That time Pizza Dog from Marvel’s Hawkeye solved a murder

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That time Pizza Dog from Marvel’s Hawkeye solved a murder

Get to know Hawkeye's best friend before his debut on Disney+.

Hawkeye Trailer Phil the Pizza Dog YT

This week, Marvel's Hawkeye finally makes its debut on Disney+. But, for a certain kind of fan, Clint Barton (Jeremy Renner) is not the most exciting part of this new series, and neither is his protege, Kate Bishop (Hailee Steinfeld). No, for some veteran Hawkeye readers, the anticipation for the streaming series all comes down to two words: Pizza Dog. 

Sure, Hawkeye's first solo adventure in the MCU no doubt has plenty of other things to offer, from its Christmastime setting to its action to its banter between the two leads. But a one-eyed dog named Lucky has already stolen the hearts of many fans eager to see how his story plays out, thanks to this fan-favorite canine's major presence in the most celebrated Hawkeye comics run of all time. So, before he arrives on the popular streamer, let's take a look back at Lucky's comics debut, his importance to Hawkeye, and that time he found a way to solve a murder.

Hawkeye's best friend

When Lucky debuted in the pages of Hawkeye Vol. 4 #1 in 2012, things didn't look great for our four-legged friend, because the very first time we saw him, this happened:

Hawkeye 1 Page Comic Interior PRESS

But wait, let's back up just a second.

Hawkeye, from writer Matt Fraction and artist David Aja, was designed as the story of what Hawkeye "does when he's not being an Avenger." In the comic series' debut, that featured Clint involved in a dispute with a local group of gangsters (dubbed "Tracksuit Draculas," thanks to their wardrobe and vaguely Eastern European demeanor) over his apartment building, where several of his neighbors were about to be evicted. In the midst of this dispute, Hawkeye came across a dog that happened to belong to one of the tracksuits and befriended him by giving him a bite of pizza, hence the "Pizza Dog" moniker.

In the skirmish that followed, the dog was gravely wounded, losing an eye in an effort to both shake his abusive masters and help out his new friend Hawkeye. Thankfully, the vet managed to patch Pizza Dog up enough for Clint Barton to take him home to his apartment building — which Clint ultimately bought, robbing the Tracksuits of their eviction opportunity and gaining mortal enemies in the process — and help him heal. Along the way, Clint discovered that the dog's real name was "Arrow." Feeling that was perhaps just a bit on-the-nose, he instead christened the resilient pup "Lucky. 

According to Fraction, the dog's injuries and eventual salvation stemmed from his own real-life loss of the family dog as he was trying to crack the story for Hawkeye's first issue.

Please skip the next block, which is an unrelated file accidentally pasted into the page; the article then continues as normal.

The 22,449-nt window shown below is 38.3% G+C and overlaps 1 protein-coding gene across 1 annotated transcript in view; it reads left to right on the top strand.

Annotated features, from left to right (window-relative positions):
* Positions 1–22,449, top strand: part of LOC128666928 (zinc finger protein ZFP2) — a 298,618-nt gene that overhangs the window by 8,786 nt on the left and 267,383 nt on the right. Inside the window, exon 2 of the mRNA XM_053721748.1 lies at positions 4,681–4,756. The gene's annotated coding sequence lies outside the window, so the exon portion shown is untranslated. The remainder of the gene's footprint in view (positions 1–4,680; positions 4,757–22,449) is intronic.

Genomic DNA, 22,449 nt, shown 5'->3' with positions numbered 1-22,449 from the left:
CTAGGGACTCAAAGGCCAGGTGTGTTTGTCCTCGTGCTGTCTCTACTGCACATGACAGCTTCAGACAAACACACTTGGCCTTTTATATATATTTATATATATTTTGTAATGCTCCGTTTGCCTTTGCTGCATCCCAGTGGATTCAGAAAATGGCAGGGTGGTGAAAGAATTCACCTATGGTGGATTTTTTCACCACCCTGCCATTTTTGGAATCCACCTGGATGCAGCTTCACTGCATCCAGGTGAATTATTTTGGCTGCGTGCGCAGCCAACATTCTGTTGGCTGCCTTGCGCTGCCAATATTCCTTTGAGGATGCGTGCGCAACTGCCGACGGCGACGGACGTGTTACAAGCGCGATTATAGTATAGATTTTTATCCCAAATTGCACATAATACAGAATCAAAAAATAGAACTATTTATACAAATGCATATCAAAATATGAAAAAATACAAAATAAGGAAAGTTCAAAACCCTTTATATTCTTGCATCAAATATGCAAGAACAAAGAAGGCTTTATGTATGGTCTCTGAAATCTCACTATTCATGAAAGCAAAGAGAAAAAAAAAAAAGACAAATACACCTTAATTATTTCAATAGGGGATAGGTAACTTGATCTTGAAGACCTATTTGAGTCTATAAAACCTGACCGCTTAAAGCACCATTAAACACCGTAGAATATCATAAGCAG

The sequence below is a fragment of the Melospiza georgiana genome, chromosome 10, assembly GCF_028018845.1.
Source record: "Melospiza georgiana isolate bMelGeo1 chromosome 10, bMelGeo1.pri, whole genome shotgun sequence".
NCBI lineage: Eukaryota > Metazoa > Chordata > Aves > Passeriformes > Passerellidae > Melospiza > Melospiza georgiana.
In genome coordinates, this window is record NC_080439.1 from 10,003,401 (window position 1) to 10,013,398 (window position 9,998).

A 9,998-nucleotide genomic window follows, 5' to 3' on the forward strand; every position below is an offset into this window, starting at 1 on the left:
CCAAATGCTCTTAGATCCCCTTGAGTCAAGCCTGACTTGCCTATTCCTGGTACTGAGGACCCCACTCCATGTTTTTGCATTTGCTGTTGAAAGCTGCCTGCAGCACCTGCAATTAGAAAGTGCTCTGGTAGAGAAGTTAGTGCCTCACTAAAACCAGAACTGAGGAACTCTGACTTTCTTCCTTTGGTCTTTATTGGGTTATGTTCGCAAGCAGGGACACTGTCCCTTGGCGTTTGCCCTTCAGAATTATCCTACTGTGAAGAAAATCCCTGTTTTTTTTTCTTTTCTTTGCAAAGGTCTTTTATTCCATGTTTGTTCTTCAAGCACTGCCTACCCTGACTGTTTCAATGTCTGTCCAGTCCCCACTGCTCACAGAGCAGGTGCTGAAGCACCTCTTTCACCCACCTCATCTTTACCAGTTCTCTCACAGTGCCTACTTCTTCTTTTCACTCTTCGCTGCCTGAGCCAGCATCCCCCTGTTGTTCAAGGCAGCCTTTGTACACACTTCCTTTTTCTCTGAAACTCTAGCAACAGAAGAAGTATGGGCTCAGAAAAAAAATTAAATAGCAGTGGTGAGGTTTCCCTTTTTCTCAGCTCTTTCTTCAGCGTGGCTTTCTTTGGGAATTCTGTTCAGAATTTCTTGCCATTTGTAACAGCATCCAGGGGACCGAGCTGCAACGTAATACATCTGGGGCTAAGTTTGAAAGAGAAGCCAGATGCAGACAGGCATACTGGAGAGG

"So I gave him to Hawkeye," Fraction said. "I gave him this beat up mutt who was neglected and ignored. And as I started to kind of write and give him this kind of emotional thing he was connected to, like, the character’s animal appeared. That was it, it wasn’t a hawk — it was a dog. And then I got the book. I understood what the book was. I knew what happens. I knew what it was about. And if I couldn’t save Captain Applejack, Hawkeye could save Lucky."

"Pizza Is My Business"

Hawkeye #11 Phil the Pizza Dog Comic Cover CX

As the Hawkeye series neared the end of its first year at Marvel Comics, Lucky the Pizza Dog had become one of the publisher's most popular supporting characters, so much so that Fraction and Aja conceived a daring notion: What if they told an entire story from the dog's point-of-view?

The result was Hawkeye #11, "Pizza Is My Business," a story set in between beats of Clint Barton and Kate Bishop's story, as Lucky goes wandering and happens upon the body of one of Clint's neighbors, who was recently gunned down on the building's roof. Through his keen powers of observation, Lucky was able to essentially solve the murder, and point Clint in the direction of vital clues that would lead him to the people responsible. 

What's even more notable than that, though, is the sheer amount of attention to detail and craft that went into this issue. Fraction's dialogue is framed so that only words that a dog like Lucky would understand are legible. In addition to that brilliant creative choice, Lucky's perception of the world is framed around smells and basic memories — even the coloring is done to reflect a dog's unique perceptions. It all adds up to pages that look like this:

Hawkeye 11 Page Comic Interior PRESS

"Pizza Is My Business" won the 2014 Eisner Award for Best Single Issue, so the whole dog's eye view of things paid off. 

Lucky: Dog of Two Hawkeyes

Hawkeye 14 Page Comic Interior PRESS

So, we know how Lucky is introduced in the comic, but while we don't yet know exactly how he makes his entrance in the Disney+ series, it's safe to assume a certain core dynamic will remain in play. You see, even though Clint adopted him and saved him and took him, Lucky isn't just Clint's dog in the comic. He's just as loyal, if not more so, to Kate Bishop; so much so that he spends half the Fraction series with her.

After its first year of issues, Hawkeye split into a bi-coastal book, as Fraction told alternating stories of Clint in New York and Kate out in Los Angeles, where artist Annie Wu handled the visuals. While we don't necessarily see the Disney+ show heading out to LA, the key ingredient there, as far as Lucky is concerned, is that he chose to go West with Kate for those issues. So, if the dog ends up favoring the younger Hawkeye, don't be too surprised.

Hawkeye premieres November 24 on Disney+. 

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